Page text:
The family sedan is in the midst of a quiet revolution. What was once indisputably the type of car most likely to be found in the average American garage has been displaced by crossovers and SUVs that channel a little Marlboro Man with room for the kids and their gear (plus maybe the neighbors’ kids).
Mid-size sedans like the Toyota Camry, Honda Accord, and Ford Fusion remain popular today, but they’re not the same breed they were a decade ago. The growth now is in “sporty” mid-sizers, sedans that offer more practicality, efficiency, and comfort than ever before, but with an added dose of performance. It’s a sub-breed of family sedan and, if the best-selling car in America is anything to go by, it’s a trend that’s here to stay.
They’re not going to unseat genuine sporty four-doors like the Cadillac ATS or Lexus IS, but these offerings offer a lot of bang for the buck.
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2004 Toyota Camry SE
The sporting genesis
The idea of a family sedan that might please those looking for a little corner carving isn’t necessarily new, but nearly every automaker we surveyed indicated that it’s what their customer base is requesting in increasingly large numbers. A decade ago, only Toyota and Nissan really played in this arena with versions of their Camry and Altima sedans that had their own suspension settings—the Camry SE and Altima 3.5SE.
Although they were a little more dynamically impressive than their more mainstream siblings, these variants didn’t offer an especially compelling package for someone looking to step out of a BMW or Infiniti into something less pricey.
However, the global recession hit around 2009 and automakers began looking at ways to woo those who might have been willing to spend more money a few years later. Enter the modern mid-size sports sedan, which is now a part of nearly every mainstream brand’s lineup.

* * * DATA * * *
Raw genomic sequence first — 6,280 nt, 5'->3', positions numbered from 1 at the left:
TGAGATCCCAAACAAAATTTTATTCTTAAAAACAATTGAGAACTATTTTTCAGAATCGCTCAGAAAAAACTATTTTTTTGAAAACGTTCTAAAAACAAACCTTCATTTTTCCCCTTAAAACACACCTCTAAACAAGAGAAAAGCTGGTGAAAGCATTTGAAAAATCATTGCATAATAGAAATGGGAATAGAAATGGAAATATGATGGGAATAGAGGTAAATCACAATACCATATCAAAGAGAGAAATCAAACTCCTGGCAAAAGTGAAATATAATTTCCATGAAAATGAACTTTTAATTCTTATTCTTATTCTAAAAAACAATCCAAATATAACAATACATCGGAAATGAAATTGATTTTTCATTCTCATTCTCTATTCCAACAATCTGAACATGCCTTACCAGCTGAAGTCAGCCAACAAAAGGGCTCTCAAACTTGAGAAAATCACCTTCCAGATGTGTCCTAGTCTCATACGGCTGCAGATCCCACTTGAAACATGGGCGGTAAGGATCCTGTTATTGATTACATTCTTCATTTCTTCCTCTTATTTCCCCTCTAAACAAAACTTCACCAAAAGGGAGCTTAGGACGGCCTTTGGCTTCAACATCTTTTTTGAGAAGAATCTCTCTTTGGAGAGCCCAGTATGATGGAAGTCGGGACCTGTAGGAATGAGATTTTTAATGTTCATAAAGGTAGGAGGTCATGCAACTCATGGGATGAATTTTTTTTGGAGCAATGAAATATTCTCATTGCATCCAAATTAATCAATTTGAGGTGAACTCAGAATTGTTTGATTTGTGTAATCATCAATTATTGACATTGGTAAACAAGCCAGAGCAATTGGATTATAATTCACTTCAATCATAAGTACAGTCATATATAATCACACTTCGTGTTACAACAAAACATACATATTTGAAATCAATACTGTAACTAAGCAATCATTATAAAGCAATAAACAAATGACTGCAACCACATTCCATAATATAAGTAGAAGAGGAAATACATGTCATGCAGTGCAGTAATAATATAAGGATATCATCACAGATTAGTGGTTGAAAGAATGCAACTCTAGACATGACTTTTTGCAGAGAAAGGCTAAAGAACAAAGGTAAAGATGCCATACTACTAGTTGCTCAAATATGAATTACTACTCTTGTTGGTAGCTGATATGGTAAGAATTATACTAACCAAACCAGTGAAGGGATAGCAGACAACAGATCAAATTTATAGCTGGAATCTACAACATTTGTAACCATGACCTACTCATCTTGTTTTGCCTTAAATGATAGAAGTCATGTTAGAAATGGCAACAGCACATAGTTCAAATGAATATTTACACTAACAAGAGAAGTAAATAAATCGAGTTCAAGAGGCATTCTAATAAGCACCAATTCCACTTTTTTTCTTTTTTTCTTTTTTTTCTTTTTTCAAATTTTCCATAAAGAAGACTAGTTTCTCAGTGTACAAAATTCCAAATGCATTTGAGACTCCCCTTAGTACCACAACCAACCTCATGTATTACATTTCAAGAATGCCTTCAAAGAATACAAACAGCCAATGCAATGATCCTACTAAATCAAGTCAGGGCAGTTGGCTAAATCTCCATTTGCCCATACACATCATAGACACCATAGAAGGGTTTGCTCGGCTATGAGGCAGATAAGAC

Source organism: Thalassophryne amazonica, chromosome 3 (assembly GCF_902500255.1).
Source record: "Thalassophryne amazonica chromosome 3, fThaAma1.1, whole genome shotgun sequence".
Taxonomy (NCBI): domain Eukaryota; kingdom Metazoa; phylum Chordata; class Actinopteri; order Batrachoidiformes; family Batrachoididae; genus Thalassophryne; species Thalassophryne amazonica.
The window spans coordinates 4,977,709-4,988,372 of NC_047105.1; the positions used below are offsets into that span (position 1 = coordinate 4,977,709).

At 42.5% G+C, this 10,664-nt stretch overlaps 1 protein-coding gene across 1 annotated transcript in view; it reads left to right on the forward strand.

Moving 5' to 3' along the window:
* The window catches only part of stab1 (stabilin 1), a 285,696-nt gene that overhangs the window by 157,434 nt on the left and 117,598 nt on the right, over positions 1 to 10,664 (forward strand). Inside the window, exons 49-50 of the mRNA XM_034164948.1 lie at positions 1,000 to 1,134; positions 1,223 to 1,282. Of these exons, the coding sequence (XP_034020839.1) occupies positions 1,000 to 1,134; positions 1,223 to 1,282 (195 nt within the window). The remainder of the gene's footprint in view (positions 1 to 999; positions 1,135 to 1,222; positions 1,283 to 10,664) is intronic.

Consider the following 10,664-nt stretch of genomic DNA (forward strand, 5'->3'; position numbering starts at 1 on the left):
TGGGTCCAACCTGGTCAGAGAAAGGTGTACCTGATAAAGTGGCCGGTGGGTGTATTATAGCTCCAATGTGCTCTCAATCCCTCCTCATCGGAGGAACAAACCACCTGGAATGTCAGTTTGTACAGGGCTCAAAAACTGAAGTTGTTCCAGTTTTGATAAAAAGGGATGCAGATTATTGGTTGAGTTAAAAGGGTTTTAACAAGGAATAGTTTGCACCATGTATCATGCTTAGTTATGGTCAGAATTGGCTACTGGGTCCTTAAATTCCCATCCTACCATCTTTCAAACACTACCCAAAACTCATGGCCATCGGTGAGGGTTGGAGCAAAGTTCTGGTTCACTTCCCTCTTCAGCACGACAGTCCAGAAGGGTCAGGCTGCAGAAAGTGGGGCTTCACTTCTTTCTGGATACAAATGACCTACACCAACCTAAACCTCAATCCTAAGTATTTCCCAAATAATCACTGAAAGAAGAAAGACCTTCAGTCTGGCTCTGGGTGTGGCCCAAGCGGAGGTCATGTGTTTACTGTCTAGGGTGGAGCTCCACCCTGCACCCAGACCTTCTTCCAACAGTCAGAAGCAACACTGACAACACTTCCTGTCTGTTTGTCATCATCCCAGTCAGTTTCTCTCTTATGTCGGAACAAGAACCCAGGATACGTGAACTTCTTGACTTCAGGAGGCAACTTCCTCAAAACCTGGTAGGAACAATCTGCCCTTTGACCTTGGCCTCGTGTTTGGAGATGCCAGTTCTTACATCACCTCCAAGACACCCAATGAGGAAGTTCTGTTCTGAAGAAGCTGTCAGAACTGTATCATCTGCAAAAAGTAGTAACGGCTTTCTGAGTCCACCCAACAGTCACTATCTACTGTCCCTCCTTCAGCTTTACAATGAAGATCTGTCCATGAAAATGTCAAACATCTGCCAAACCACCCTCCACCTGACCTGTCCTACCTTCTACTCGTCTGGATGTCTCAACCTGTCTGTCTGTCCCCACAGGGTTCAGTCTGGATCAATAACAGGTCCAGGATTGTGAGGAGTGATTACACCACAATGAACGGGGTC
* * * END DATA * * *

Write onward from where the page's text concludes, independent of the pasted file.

The ingredients are simple—and almost universal—to create a sporty trim level:
What might have felt like a marketing exercise a few years ago is translating into big numbers for most automakers. Here’s a quick look at the approximate sales share for several sporty models within each automaker’s entire trim level lineup:
2017 Honda Accord
The sporty premium
By offering a sporty version of a mid-size sedan, not only are automakers able to grab a few sales from buyers who might otherwise gravitate toward another brand, they’re able to boost their profit margins. With the exception of the Fusion Sport listed above, these sporty variants share engines and transmissions with the rest of the model’s lineup.
That’s not to say that the premium buyers will pay for a sporty model isn’t worth the extra cash outlay. If you’re the kind who will appreciate a taut ride and improved road-holding on a curvy road, the roughly $2,000 that separates an Accord Sport from the entry-level Accord LX will be worth every penny.
For that, the Accord Sport buyer gets a strut brace designed to improve torsional rigidity, a special steering ratio with fewer turns lock-to-lock, 19-inch (instead of 16-inch) alloy wheels, a leather-wrapped steering wheel, aluminum pedals, and a few other bits.
If those specs are gibberish to you, perhaps it’s worth saving the cash and going for the mainstream model instead. But it appears that more and more buyers are keen to the idea that mid-size sedans need not be appliances.
Subaru, a relative newcomer to the sporty mid-size sedan segment, told us that the Legacy Sport that arrived on the scene last year is exceeding expectations. The automaker forecasted a 10-percent take rate for the Legacy Sport, but it’s seeing the model account for 15 percent of all Legacys sold. For a model that, like the Honda, runs about $2,000 more than its workaday sibling (in this case, it’s the Legacy 2.5i Premium), that’s a good deal for everyone involved.
2017 Chevrolet Malibu accessory lowering kit
Not every automaker approaches mid-size sportiness in the same way. Mazda, for instance, tells us that it doesn’t see a need to offer a model sportier than its standard Mazda 6 sedan.
“We do offer a ‘sport’ version of the Mazda 6. It’s called every version,” Mazda spokesperson Jacob Brown told The Car Connection.
Brown said that Mazda admits its buyer base is a “smaller sub-segment of the general buying public” and that the brand essentially considers every version of the 6 on par with sport packages offered by some rivals.
Then there’s Chevrolet, which chooses a decidedly different tactic with its Malibu. Although the nameplate was associated with performance in the muscle car’s heyday, today there’s no “sporty” version of the Malibu on offer from the factory. Instead, Chevy offers a lowering kit with special springs for $375 (plus installation) through its accessories catalog. That’s cheap performance; even with installation, it undercuts most rival sport packages.
No matter how they’re presented, sport packages seem to be icing on the cake for mid-size sedan manufacturers and buyers alike. We wouldn’t be surprised to see more brands getting in on the game.